Oh my heavenly biscuits, I haven't been grabbed by a book the way Dark Life grabbed me in I don't know how long. I am going to give you an excerpt and let see for yourself:
I slammed the entry button. Like a dilating eye, the hatch opened and seawater filled the small chamber. Plunging into the air lock, I whirled to see sharks streaking toward me from all sides. I hit the interior button whole-handed. As the hatch clinched shut, the sharks plowed into it like mini torpedoes. From inside, they sounded like Death pounding at the door. I slumped against the chamber wall and grinned. Nothing put a buzz in my blood like escaping predators.
What do you say? Exciting enough for you? For your child aged 8 to 13? Heck, just those verbs would make me a brand-new fan of author Kat Falls - Slamming! Dilating! Plunging! Whirling! Whew!
But she is a fantastic storyteller too, putting together characters that we understand and can believe in with a natural economy. The setting is magnificent, too - the story is set in the future, after natural catastrophes have claimed much of the land. Our hero, Ty, lives in the new frontier - deep underwater. "Topside" life is crowded and unpleasant, so families like Ty's, aided by technical innovations that allow them to breathe underwater and live in inflatable homes, are forging new lives on the sea floor.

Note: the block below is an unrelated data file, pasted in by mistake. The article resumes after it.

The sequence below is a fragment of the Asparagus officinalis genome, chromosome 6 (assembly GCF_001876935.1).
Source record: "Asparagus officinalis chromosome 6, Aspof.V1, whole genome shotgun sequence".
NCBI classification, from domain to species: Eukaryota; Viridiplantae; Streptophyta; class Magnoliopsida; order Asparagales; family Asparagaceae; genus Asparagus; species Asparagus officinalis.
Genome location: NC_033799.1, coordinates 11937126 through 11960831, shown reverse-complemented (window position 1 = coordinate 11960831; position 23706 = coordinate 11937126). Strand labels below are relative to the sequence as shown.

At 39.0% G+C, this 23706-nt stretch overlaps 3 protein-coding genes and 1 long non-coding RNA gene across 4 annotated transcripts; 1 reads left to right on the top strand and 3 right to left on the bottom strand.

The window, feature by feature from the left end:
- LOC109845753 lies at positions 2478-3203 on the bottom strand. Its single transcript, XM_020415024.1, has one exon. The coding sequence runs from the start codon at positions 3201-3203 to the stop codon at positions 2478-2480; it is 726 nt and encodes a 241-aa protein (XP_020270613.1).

Did I write in a recent review that some stories can be retold time and again, with merely a change in costume and setting? Well, it's true. Dark Life is a classic frontier story, with outlaws and livestock and wilderness... and a pretty girl newly arrived from the East. Make that the surface.
Ty rides a mantaboard instead of a mustang pony, and the bad guys carry harpoon guns instead of rifles. The details of the family's glimmering undersea life are fascinating and imaginative. And while you might say that this book is technically post-apocalyptic (and you may lure the readers who love a good post-apocalypse in that way), it is set in the world's new frontier, so there's none of that hopeless struggling-for-survival-among-the-ruins stuff that some people find unpalatable for youngsters. Mystery and action are set against the broader drama of survival and self-determinism in an old-fashioned newfangled science fiction Western story. YES.